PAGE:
Protests erupt in Kolkata over slow Indian government post-cyclone response

Protests erupt in Kolkata over slow Indian government post-cyclone response
Cyclone Amphan was the fiercest storm to hit India since 1999. Above, a bus damaged by a fallen tree due to Amphan in Kolkata on May 21, 2020 (ANI via Reuters)
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Updated 23 May 2020

Protests erupt in Kolkata over slow Indian government post-cyclone response

Protests erupt in Kolkata over slow Indian government post-cyclone response
  • With many areas still flooded and electricity still cut by the storm, Kolkata residents vented their anger for a second day

KOLKATA: Thousands took to the streets of the Indian city of Kolkata on Saturday to protest against what they said was the slow government response to power cuts and flooding after a devastating “super cyclone.”
The death toll in India and Bangladesh from Cyclone Amphan’s rampage along the Bay of Bengal coast rose to at least 112 on Saturday, as authorities struggled to deal with the aftermath of the storm while also trying to stop the spread of the coronavirus.
With many areas still flooded and electricity still cut by the storm, Kolkata residents vented their anger for a second day, demanding faster action to get the city of 15 million people working again.
Police said more than 5,000 people took part in different demonstrations early Saturday while witnesses said there were more.
The storm knocked out transformer stations setting off spectacular explosions across Kolkata. About 20 people were killed in the city, many of them electrocuted after venturing into the floods.
Many streets are still blocked by trees and water, and engineers are struggling to get to some parts to restore power.
“The coronavirus made our lives miserable, Cyclone Amphan turned it into hell,” Subash Biswas, principal of a state-run college in Kolkata said.
Cyclone Amphan was the fiercest storm to hit India and Bangladesh since 1999. At least 86 people are now reported dead in India and 26 in Bangladesh.
The toll was much less than previous storms in recent decades, which sometimes claimed thousands of lives. About three million people were moved away from the coast before Amphan struck.
Kolkata’s municipal chairman Firhad Hakim has warned that “it will take at five to six days to pump out the water from streets, to clear the uprooted trees and restore the water supply.”
Authorities are also trying to clear floodwater from Kolkata airport before domestic flights resume across India on Monday after a two-month coronavirus shutdown.
State disaster minister Javed Khan said that hundreds of villages had been flooded after more than 70 kilometers of river embankments were washed away.
“The devastation was so intense that many areas remain inaccessible even three days after the cyclone,” he said.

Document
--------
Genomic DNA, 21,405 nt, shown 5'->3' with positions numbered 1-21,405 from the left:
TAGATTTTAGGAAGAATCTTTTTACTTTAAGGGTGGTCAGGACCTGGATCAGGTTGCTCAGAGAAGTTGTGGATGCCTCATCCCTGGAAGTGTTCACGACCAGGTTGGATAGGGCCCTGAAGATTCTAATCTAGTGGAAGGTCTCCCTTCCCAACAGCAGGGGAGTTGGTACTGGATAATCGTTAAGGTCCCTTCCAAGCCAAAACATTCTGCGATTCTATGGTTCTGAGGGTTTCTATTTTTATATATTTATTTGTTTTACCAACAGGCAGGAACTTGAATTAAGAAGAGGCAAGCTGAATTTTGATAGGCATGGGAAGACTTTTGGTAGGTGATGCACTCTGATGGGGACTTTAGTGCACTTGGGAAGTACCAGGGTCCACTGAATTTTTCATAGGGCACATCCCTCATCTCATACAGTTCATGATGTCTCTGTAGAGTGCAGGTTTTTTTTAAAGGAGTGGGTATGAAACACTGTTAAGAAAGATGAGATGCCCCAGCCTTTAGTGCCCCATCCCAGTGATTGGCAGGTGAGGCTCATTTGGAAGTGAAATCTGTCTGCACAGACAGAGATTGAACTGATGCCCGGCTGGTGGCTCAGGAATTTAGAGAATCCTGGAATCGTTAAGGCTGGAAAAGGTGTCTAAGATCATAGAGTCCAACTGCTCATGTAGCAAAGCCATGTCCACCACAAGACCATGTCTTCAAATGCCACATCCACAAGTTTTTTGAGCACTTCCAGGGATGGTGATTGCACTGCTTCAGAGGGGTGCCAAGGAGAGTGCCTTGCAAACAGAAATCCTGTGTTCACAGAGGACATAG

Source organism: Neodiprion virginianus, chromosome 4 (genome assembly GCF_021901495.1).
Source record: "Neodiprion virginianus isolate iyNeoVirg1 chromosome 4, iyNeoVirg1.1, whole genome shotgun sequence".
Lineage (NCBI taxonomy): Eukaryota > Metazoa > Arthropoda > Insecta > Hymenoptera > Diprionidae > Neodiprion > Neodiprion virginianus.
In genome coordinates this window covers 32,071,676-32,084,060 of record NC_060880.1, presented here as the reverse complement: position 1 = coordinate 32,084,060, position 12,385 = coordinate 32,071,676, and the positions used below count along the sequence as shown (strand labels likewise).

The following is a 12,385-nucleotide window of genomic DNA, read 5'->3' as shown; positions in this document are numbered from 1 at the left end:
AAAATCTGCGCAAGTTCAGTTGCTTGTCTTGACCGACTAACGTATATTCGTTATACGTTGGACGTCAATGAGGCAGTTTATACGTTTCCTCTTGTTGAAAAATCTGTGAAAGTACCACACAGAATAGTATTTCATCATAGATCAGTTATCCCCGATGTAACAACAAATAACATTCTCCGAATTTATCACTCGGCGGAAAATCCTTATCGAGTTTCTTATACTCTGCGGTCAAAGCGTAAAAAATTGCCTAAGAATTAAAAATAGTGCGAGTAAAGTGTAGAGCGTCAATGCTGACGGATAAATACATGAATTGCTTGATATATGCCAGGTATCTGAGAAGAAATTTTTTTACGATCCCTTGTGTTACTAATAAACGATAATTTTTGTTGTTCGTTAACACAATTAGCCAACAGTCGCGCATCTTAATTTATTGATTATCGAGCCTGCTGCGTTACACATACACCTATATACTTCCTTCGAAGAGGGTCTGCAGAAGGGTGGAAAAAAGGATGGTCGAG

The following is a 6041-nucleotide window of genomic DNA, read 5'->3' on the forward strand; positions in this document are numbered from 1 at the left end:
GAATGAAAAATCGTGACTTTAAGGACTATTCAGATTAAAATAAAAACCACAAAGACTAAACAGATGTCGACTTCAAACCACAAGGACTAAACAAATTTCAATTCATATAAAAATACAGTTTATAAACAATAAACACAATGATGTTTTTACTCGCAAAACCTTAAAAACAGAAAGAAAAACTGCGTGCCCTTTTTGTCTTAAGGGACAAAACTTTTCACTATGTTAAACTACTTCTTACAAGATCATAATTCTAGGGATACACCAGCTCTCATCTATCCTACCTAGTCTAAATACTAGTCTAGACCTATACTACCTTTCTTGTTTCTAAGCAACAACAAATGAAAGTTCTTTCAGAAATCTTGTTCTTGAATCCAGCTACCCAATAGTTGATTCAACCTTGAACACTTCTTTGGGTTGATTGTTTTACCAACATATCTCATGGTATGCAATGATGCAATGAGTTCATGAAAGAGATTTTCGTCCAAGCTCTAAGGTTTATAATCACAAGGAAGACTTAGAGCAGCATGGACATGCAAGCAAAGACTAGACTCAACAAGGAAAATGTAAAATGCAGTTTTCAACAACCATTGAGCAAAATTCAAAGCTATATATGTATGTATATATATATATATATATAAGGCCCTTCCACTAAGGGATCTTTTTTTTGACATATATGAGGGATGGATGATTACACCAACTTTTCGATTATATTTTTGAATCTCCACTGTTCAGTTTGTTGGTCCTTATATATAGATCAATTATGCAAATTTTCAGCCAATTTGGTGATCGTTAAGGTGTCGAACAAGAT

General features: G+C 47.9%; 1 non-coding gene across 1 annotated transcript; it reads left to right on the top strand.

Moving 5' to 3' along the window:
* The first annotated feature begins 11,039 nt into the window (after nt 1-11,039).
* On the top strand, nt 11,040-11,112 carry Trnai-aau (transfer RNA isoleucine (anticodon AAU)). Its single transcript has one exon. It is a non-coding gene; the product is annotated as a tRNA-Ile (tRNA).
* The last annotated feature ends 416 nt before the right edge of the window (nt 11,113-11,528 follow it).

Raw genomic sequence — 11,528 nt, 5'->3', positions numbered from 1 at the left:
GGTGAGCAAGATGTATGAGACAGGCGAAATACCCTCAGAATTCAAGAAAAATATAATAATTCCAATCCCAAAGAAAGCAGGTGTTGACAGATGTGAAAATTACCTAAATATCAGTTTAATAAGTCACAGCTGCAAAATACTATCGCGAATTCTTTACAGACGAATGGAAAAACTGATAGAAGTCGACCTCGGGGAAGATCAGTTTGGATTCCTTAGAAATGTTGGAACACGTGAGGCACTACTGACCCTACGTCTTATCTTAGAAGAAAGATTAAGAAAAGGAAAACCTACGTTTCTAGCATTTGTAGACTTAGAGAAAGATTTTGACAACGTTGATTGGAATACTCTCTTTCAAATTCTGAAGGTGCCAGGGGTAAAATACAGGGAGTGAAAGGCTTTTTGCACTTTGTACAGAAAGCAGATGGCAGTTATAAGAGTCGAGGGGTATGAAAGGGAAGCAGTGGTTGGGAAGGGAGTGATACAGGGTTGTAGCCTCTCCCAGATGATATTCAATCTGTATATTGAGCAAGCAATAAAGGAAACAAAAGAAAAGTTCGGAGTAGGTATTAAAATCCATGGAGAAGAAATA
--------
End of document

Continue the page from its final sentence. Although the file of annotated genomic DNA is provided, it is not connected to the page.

The United Nations has warned that the saltwater which flooded inland areas could affect local agriculture for up to three years.


Quake death toll at 73 as Indonesia struggles with string of disasters

Quake death toll at 73 as Indonesia struggles with string of disasters
Updated 17 January 2021

Quake death toll at 73 as Indonesia struggles with string of disasters

Quake death toll at 73 as Indonesia struggles with string of disasters
  • More than 820 people were injured and over 27,800 left their homes after the 6.2 magnitude quake
  • On Jan. 9, a Sriwijaya Air jet crashed into the Java Sea with 62 onboard

JAKARTA: At least 73 people have been killed after an earthquake struck Indonesia’s West Sulawesi province on Friday, the disaster mitigation agency (BNPB) said on Sunday, the latest in a string of disasters to hit the Southeast Asian country.
More than 820 people were injured and over 27,800 left their homes after the 6.2 magnitude quake, BNPB spokesman Raditya Jati said. Some sought refuge in the mountains, while others went to cramped evacuation centers, witnesses said.
Police and military officers have been deployed to crack down on looting in several parts of the region, Jati added.
An emergency response status, intended to help rescue efforts, has also been put in place for two weeks, he said.
Dwikorita Karnawati, the head of Indonesia’s meteorological, climatology and geophysical agency (BMKG), has said that another quake in the region could potentially trigger a tsunami.
Straddling the so-called Pacific Ring of Fire, Indonesia is regularly hit by earthquakes. In 2018, a devastating 6.2-magnitude quake and subsequent tsunami struck the city of Palu, in Sulawesi, killing thousands.
Just two weeks into the new year, the world’s fourth-most populous country is battling several disasters.
Floods in North Sulawesi and South Kalimantan province each have killed at least five this month, while landslides in West Java province have killed at least 29, authorities said.
On Jan. 9, a Sriwijaya Air jet crashed into the Java Sea with 62 onboard.
East Java’s Semeru mountain erupted late on Saturday, but there have been no reports of casualties or evacuations.
Dwikorita said extreme weather and other “multi-dangers” of hydrometeorology are forecast in the coming weeks.